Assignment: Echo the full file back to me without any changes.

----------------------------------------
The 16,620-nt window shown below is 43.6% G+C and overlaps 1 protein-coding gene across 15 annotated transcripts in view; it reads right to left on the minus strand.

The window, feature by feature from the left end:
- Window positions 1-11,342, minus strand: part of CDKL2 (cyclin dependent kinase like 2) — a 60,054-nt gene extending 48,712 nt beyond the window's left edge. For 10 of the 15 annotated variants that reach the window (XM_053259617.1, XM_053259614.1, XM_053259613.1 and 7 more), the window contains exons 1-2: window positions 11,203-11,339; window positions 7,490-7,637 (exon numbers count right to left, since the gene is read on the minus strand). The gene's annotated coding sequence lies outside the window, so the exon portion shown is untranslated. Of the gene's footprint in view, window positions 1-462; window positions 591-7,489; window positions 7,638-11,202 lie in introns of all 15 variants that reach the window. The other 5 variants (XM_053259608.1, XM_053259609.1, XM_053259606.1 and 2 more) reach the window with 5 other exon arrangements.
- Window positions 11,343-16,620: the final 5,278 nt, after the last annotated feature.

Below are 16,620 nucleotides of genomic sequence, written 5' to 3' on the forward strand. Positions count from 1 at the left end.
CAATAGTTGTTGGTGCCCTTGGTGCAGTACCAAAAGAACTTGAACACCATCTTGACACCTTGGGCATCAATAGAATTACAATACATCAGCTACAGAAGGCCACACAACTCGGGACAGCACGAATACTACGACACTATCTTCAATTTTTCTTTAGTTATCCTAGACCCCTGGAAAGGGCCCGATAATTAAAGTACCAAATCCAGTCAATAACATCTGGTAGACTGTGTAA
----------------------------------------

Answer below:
The 16,620-nt window shown below is 43.6% G+C and overlaps 1 protein-coding gene across 15 annotated transcripts in view; it reads right to left on the minus strand.

The window, feature by feature from the left end:
- Window positions 1-11,342, minus strand: part of CDKL2 (cyclin dependent kinase like 2) — a 60,054-nt gene extending 48,712 nt beyond the window's left edge. For 10 of the 15 annotated variants that reach the window (XM_053259617.1, XM_053259614.1, XM_053259613.1 and 7 more), the window contains exons 1-2: window positions 11,203-11,339; window positions 7,490-7,637 (exon numbers count right to left, since the gene is read on the minus strand). The gene's annotated coding sequence lies outside the window, so the exon portion shown is untranslated. Of the gene's footprint in view, window positions 1-462; window positions 591-7,489; window positions 7,638-11,202 lie in introns of all 15 variants that reach the window. The other 5 variants (XM_053259608.1, XM_053259609.1, XM_053259606.1 and 2 more) reach the window with 5 other exon arrangements.
- Window positions 11,343-16,620: the final 5,278 nt, after the last annotated feature.

Below are 16,620 nucleotides of genomic sequence, written 5' to 3' on the forward strand. Positions count from 1 at the left end.
CAATAGTTGTTGGTGCCCTTGGTGCAGTACCAAAAGAACTTGAACACCATCTTGACACCTTGGGCATCAATAGAATTACAATACATCAGCTACAGAAGGCCACACAACTCGGGACAGCACGAATACTACGACACTATCTTCAATTTTTCTTTAGTTATCCTAGACCCCTGGAAAGGGCCCGATAATTAAAGTACCAAATCCAGTCAATAACATCTGGTAGACTGTGTAA